Reducing Disease Burden Through Early Diagnosis and Treatment of Spinal Muscular Atrophy (SMA) - Episode 8
Emma Ciafaloni, MD and Mary Schroth, MD, FAAP, FCCP discuss recent clinical trial designs and results for new disease-modifying treatments in SMA: onasemnogene and risdiplam.
Dennis Scanlon, PhD: Dr Ciafaloni, could you talk about the next treatment, onasemnogene?
Emma Ciafaloni, MD: Onasemnogene is SMN1 gene replacement, which is a very different mechanism of action. This is the first in vivo gene therapy for systemic disease. SMA [spinal muscular atrophy] is breaking ground and leading the field for gene therapy. It is a medication that has been approved for all genetically proven SMA patients, from 0 to 24 months of age. That’s what the label says. It is delivered with a 1-time IV [intravenous] infusion. The dose is based on weight. It requires parallel use of prednisone for a few weeks because the gene is delivered through an AAV9 capsid that is not able to replicate. It does not have the AAV9 DNA. The SMN1 gene very rapidly goes into the interior horn cells and sits in those nuclei as an episome and very rapidly, because of a promoter, starts producing full-length SMN protein. It’s a different mechanism of action. The only absolute medical contraindication before treatment is that the patient needs to be tested for the presence of antibody against AAV9, which would exclude them from receiving the treatment.
The pivotal trial was START, which was done in the most severe type 1 babies who were treated before 6 months of age. The trial is fully published, and the primary outcomes were reached with hitting major milestones that were defined as survival and respiratory independence, meaning breathing independently. There is a very rich program of the phase 3 in type 1. There’s 1 in Europe and 1 in the United States, and they are progressing very well. We have an ongoing trial for presymptomatic babies treated before 6 weeks if age. We also have a trial for type 2. It’s a very rich program. More trials and data are soon to come.
The other thing we need to be aware of in terms of safety is that there is potential for liver toxicity, like in an autoimmune inflammatory response, with potential for a liver failure, so there is very important monitoring that needs to be done. This is a medication that we cannot take back once it’s delivered. It’s not like the other 2 drugs where we can stop depending on adverse effects or lack of efficacy. Once it’s done, it’s there, and the patient needs to be monitored. It’s just a onetime delivery, a onetime dose, but there is more that goes into it after that is done in terms of following safety and efficacy.
Dennis Scanlon, PhD: You had mentioned the START trial. Were you referring to the STR1VE trial as well?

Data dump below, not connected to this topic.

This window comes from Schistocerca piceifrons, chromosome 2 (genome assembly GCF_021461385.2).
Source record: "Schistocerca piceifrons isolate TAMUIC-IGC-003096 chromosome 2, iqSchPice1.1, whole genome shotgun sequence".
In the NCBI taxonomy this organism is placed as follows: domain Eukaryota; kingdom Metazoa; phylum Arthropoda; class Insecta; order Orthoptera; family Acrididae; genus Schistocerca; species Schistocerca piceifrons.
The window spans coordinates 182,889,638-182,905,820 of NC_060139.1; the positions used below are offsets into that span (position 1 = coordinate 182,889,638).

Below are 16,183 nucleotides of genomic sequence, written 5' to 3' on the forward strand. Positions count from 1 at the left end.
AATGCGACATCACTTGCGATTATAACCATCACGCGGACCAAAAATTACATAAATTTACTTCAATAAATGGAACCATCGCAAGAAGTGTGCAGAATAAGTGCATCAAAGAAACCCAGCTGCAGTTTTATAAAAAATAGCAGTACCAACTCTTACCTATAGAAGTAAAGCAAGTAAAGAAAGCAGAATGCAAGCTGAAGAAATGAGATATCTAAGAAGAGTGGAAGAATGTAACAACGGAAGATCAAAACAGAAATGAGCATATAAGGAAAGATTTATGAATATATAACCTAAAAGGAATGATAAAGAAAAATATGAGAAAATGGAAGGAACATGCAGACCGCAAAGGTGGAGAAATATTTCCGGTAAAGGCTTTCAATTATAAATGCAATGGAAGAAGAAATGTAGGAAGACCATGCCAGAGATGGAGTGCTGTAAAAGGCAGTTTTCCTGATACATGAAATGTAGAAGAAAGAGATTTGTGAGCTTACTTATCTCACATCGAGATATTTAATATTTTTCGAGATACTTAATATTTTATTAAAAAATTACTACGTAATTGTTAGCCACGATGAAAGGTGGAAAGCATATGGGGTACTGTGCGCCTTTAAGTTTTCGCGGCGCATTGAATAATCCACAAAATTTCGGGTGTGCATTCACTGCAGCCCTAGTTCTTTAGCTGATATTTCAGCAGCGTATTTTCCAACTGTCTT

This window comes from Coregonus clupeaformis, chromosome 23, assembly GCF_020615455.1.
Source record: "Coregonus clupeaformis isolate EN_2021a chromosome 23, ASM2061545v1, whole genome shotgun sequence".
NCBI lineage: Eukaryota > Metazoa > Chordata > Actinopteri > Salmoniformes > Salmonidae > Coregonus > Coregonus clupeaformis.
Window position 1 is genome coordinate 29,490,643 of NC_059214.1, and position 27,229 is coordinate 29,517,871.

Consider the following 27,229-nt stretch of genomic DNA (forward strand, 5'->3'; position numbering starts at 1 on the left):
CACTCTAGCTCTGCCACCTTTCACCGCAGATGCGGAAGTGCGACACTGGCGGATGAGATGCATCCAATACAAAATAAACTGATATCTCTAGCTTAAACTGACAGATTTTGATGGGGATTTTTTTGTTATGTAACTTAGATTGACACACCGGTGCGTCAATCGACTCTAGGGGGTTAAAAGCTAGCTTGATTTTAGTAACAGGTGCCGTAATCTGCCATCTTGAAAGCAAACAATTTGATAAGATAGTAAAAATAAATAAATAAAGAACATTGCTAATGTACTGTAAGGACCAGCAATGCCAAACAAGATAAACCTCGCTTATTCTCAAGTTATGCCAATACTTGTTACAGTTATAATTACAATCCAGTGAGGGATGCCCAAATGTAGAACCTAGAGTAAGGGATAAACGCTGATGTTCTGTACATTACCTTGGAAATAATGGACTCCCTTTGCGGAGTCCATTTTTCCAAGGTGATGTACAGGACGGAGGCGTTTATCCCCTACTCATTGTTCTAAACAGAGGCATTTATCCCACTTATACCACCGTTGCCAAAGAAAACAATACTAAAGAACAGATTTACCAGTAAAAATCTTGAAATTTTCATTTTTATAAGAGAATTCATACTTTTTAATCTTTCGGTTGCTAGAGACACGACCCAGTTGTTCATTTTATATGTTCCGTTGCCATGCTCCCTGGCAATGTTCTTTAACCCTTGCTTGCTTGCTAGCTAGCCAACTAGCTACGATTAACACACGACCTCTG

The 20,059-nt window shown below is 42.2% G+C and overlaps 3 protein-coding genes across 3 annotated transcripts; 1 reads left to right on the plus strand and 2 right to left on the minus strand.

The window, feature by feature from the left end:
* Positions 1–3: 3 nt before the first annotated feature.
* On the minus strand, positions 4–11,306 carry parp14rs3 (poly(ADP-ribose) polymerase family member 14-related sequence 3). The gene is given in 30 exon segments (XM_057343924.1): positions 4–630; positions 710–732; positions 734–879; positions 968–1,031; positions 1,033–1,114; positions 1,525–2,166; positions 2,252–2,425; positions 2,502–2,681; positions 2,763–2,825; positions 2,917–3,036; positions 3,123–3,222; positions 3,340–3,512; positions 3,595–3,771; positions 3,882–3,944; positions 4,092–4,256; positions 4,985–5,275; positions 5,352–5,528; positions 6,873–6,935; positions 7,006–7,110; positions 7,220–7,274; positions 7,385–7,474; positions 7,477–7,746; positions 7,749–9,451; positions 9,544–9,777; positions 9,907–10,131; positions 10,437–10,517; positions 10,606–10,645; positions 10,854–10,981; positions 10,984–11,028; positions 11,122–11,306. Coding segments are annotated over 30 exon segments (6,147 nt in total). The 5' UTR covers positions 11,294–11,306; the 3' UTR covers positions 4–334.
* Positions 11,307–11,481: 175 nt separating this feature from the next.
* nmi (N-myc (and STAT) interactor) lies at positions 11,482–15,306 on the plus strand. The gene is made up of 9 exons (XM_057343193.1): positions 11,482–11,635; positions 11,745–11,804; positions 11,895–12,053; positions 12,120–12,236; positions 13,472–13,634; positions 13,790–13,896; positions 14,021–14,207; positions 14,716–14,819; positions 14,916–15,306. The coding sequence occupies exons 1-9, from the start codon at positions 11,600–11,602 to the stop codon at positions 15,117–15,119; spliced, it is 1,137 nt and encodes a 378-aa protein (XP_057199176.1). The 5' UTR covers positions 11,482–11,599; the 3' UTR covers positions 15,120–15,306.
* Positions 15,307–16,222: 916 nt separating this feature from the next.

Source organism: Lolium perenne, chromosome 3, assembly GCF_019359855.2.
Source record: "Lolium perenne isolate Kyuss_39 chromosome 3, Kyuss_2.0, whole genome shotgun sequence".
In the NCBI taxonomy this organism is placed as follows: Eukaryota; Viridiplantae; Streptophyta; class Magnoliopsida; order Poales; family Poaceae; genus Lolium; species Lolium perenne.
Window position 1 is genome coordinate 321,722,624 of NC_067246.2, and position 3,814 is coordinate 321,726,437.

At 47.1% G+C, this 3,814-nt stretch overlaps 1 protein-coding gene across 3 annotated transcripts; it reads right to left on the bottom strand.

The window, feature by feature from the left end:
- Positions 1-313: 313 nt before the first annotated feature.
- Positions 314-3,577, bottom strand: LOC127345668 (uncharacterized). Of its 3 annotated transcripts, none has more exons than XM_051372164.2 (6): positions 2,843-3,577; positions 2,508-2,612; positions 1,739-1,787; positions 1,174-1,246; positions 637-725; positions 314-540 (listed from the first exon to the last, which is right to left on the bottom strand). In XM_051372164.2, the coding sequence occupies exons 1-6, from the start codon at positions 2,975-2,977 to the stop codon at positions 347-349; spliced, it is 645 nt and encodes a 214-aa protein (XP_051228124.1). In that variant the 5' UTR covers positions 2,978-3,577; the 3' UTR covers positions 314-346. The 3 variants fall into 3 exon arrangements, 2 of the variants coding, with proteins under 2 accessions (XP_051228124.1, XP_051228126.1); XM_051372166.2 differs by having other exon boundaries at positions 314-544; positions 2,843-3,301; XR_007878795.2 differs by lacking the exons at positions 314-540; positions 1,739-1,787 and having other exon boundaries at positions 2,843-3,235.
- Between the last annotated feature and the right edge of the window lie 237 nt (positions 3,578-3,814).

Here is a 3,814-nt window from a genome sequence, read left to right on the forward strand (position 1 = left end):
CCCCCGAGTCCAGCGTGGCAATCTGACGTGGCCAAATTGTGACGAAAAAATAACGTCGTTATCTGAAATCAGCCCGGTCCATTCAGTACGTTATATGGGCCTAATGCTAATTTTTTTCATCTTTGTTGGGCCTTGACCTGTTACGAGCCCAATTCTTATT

Emma Ciafaloni, MD: Yes. STR1VE is a larger multicenter phase 3 trial that is happening in the United States and Europe for type 1. The START is the pivotal open-label trial that only had 15 patients because there was a phase 2 dose finding, but that’s how the drug actually got approved.
Dennis Scanlon, PhD: Let’s move to another therapy available: risdiplam. Dr Schroth, you were going to talk a little about this.
Mary Schroth, MD, FAAP, FCCP: Yes. Risdiplam was approved in August 2020 for individuals over 2 months of age with all types of SMA. It is given orally or enterally, so it can be given through a feeding tube as well. It is given daily. It acts on the SMN2 premessenger RNA-splicing modification. The clinical trials for Evrysdi are in process. It was approved based on the FIREFISH trial, which is for infants 1 to 7 months of age. There were 2 components to that trial. The first part was dose finding, and the second part was based on safety and efficacy. The approval was based on part 2. What part 2 demonstrated, and we’re looking forward to updates from this clinical trial, but at the time of approval, the trial met its primary end point, which was the ability for infants diagnosed with SMA between 1 and 7 months of age to achieve sitting. Twenty-nine percent of the babies participating achieved the ability to sit. Some went on to also stand and roll over, so there were additional milestones that were achieved which then led to a significant improvement in motor function based on the CHOP INTEND [Children’s Hospital of Philadelphia Infant Test of Neuromuscular Disorders] scores for this particular clinical trial. Ninety-three percent of infants were alive at 12 months; 85% of infants were also event-free at 12 months of age. Of interest, 95% of infants were able to swallow after 12 months of treatment. Almost half the infants did not require hospitalization during their first year of life. These are all milestones that are significant and very different from the natural history of SMA for those babies who have not been treated. There were no drug-related safety findings that led to any of those infants withdrawing from the FIREFISH trial.
The second trial, by which the risdiplam was approved by the FDA, was the SUNFISH trial. It was also a pivotal 2-part double-blind, placebo-controlled study with patients who are 2 to 25 years of age with SMA type 2 or 3. It showed significant change in baseline using 2 different motor function scales. The primary outcome used the MFM-32 [Motor Function Measure-32] score and was significantly greater in people who were treated. This motor function scale is most commonly used in Europe and was chosen because this was a global trial. In addition, a secondary end point, the revised upper limb module, was also significantly improved in individuals who received treatment compared with those in the placebo group. The greatest change was observed in the youngest age group, 2 to 5 years of age. In the older individuals, 18- to 25-year-olds, there was significant disease stabilization. Based on these trials, risdiplam was approved.
Transcript edited for clarity.